Pachadi

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Pachadi (Telugu: పచ్చడి, Kannada: ಪಚಡಿ Tamil: பச்சடி, Malayalam: പച്ചടി) refers to a traditional South Indian fresh pickle served as a side dish. Broadly translated, it refers to food which has been pounded. In Karnataka, Kerala and Tamil Nadu, pachadi is a side dish curry similar to the North Indian raita, and is made with vegetable, yoghurt, coconut, ginger and curry leaves and seasoned with mustard. Pachadi generally is a mildly spiced coconut and yogurt-based dish made with seasonal vegetables or fruits.[1]

It is made of fresh vegetables and is served as an accompaniment for rice and for snacks like idli, dosa, and pesarattu. Many kinds of vegetables are included. Sometimes the peel of a vegetable is used, such as the peel of the ridged gourd, known as beerapottu pachadi[2] in Telugu.

Varieties[edit]

In Andhra Pradesh and Telangana[edit]

  • Vegetable pachadi is made with vegetables like bottle gourd, aubergine, and okra. The vegetable is cooked al dente and is ground with roasted red/green chiles, fenugreek seeds and mustard seeds.
  • Greens pachadi: The most popular one is Gongura pachadi made out of red sorrel leaves and roasted red chiles. It is unique to Andhra cuisine and is a must have for any meal that gives a taste of Andhra. Other than this, chukka koora (a variety of sour leafy green found in AP) pachadi is also very popular. Chutney is also made out of coriander/curry leaves. This is normally consumed as a modati mudda item.

Buttermilk mixed with the tender dabbakaya leaves (dabbaku majjiga) is supposed to quench extreme thirst during the hot summer months.

In Karnataka[edit]

Thambuli is a type of fresh pickle eaten in the Indian state of Karnataka. Thambuli, being a curd based cuisine, is consumed with hot rice along with hot sambar usually. Tambuli is derived from Kannada word thampu (ತಂಪು+ಹುಳಿ ---->ತಂಬುಳಿ), meaning cool/cold. So thambuli is a cooling food. It is made mostly from many greens and carrot, beetroot like vegetables as their main ingredients. It is prepared by grinding the vegetable with the spices and then mixing it with yogurt. All ingredients are used raw (as they are) without any cooking.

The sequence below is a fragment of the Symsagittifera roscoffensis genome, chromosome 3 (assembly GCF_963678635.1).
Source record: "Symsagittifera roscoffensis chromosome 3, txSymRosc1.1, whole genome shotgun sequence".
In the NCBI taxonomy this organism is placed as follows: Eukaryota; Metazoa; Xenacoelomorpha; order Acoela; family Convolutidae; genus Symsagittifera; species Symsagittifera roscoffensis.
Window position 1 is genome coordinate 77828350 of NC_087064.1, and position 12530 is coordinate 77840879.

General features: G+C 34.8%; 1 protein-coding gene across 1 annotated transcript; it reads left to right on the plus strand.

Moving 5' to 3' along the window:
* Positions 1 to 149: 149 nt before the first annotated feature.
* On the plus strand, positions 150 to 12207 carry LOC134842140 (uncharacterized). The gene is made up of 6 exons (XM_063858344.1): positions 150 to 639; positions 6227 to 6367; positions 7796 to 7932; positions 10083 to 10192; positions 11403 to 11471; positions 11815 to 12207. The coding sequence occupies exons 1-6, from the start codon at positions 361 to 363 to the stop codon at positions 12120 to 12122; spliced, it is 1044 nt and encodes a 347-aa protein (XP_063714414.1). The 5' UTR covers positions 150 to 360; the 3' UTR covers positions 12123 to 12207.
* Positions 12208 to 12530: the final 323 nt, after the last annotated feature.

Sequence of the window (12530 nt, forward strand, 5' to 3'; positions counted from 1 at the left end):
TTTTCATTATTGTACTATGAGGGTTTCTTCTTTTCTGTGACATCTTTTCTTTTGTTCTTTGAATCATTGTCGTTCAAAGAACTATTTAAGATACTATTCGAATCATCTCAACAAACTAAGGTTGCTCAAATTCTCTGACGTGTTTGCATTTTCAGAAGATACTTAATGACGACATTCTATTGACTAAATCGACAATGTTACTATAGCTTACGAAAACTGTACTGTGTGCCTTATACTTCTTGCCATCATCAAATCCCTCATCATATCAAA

Thambuli/Tambli/Tambuli is a form of fresh pickle. There are many varieties of Thumbuli: Menthe Thumbuli, shunti (ginger) thaumbuli, and various other herbal thambulis. The herbal thambuli is prepared with leaves like Basale soppu, kaki kudi soppu, doddapatre soppu (all of them grown in all over Karnataka).

Many different seasonal vegetables/herbs can be used in the preparation of thambulis, such as doddapatre leaves (ajwain leaves/karibevu leaves), coriander leaves, poppy seeds, curry leaves and so on. Various recipes for the same exist, with slight variations in the ingredients. Thambuli/Tambli is generally prepared mild and not spicy. Fundamentally, thambuli/tambli has a few simple whole spices, roasted and ground with seasonal vegetables or herbs (some with coconut) added to buttermilk/curds. Tambuli is another authentic Karnataka recipe.

In Kerala and Tamil Nadu[edit]

A Sadhya meal served for Onam: Pachadi is the white serving, first from lower left

In Tamil Nadu, pachadi is eaten fresh and typically made of finely chopped and boiled vegetables such as cucumber or ash gourd, with coconut, green or red chillis and tempered in oil with mustard seeds, ginger and curry leaves. Pachadi is commonly eaten with rice and a lentil curry.

In Kerala, pachadi is prepared in curd, as same as in Tamil Nadu. Along with the sour Pachadi, there exits a sweet variant in Kerala, made with pineapple, grapes or pumpkin.[1] Many varieties made of the same key recipe exist in different parts of Kerala. It is served at restaurants along with Vegetable Thali Rice. It is also included with Sadhya, especially with Kerala Sadhya popular during Onam and Vishu festivals.

See also[edit]

References[edit]

  1. ^ a b "Onam special: Here's what a traditional Onam sadhya consists of". The Indian Express. 13 September 2016. Retrieved 13 September 2016.
  2. ^ "Beera Pottu Kura". Ptitchef- Women's era. Retrieved 17 May 2012.

External links[edit]